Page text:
Of the toys, we saved the classics—LEGO sets, wooden Lincoln Logs, blocks, a box of flocked horses, jacks, marbles, a traveling backgammon board that I thought we had lost, a magnetic Scrabble game, jigsaw puzzles and the like. The rest of the old board games, baby puzzles and toys, we donated to a city neighborhood center. The spare office chair went to Goodwill. We pulled together family videotapes to digitize on DVDs. I wound balls of yarn from half-finished knitting projects to bring to my weaving class.

So, we made progress. But there is still a lot more to do. And it’s dusty down there. It took me at least a day to feel like my lungs were clear. I may just have to hire some help to get that under control before we excavate some more.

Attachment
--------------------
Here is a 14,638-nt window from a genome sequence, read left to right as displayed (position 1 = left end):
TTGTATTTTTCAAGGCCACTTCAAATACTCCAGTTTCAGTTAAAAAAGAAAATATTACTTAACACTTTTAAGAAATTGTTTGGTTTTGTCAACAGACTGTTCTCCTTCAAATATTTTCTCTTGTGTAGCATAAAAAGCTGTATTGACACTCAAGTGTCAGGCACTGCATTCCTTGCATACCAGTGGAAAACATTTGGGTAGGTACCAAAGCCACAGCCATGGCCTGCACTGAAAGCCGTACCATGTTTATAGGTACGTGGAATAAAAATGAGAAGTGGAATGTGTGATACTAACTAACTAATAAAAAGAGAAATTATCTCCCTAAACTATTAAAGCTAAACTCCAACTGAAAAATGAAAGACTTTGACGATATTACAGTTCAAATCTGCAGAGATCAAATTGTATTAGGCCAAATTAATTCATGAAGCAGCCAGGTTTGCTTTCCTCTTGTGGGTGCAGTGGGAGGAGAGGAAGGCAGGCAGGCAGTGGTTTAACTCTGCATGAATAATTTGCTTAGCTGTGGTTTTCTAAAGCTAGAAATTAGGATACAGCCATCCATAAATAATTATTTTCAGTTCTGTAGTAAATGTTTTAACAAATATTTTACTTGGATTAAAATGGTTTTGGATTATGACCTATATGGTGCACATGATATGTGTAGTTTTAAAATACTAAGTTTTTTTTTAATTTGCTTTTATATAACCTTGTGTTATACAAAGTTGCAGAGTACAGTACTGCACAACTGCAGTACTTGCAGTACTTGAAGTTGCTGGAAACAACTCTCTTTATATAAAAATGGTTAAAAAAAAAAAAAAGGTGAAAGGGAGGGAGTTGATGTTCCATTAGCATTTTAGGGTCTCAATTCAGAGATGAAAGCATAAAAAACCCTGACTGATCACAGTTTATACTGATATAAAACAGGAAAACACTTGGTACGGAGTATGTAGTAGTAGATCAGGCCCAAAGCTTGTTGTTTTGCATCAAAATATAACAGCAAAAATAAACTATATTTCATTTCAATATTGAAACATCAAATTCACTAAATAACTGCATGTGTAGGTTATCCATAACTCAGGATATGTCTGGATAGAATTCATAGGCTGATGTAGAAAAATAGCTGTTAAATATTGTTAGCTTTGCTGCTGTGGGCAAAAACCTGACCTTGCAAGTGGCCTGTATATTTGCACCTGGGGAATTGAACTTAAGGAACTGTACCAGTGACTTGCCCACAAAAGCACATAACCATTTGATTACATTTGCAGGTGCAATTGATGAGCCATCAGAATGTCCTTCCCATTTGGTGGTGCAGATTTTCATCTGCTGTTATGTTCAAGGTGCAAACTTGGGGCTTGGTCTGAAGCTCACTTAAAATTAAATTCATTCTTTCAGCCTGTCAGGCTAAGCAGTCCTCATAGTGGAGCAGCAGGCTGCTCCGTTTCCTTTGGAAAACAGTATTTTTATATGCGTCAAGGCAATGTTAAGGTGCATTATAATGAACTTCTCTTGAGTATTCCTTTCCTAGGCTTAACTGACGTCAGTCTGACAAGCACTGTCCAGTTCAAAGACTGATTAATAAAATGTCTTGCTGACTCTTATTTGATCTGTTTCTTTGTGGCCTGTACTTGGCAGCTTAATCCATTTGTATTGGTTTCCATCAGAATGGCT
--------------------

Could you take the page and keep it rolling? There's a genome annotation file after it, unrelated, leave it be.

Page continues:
We are fortunate, I know, to have had the resources to acquire all this stuff over the years—and a home to fill. But the older I get, the less I want to keep. The most precious finds in our family room didn’t take much space at all: a few loose photographs of family events long forgotten, memories of the tapes we used to watch together when the girls were young, a little wooden toy village small enough to fit in a matchbox that had once been my mother’s.

Ultimately, the best way for me to preserve what I really care about, in the least space, with no cleaning or dusting or other maintenance required, is simply to write about it. Thank goodness, I can still rely on my hands for that.

Evelyn Herwitz blogs weekly about living fully with chronic disease, the inside of baseballs, turtles and frogs, J.S. Bach, the meaning of life and whatever else she happens to be thinking about at livingwithscleroderma.com.

Image Credit: Griszka Niewiadomski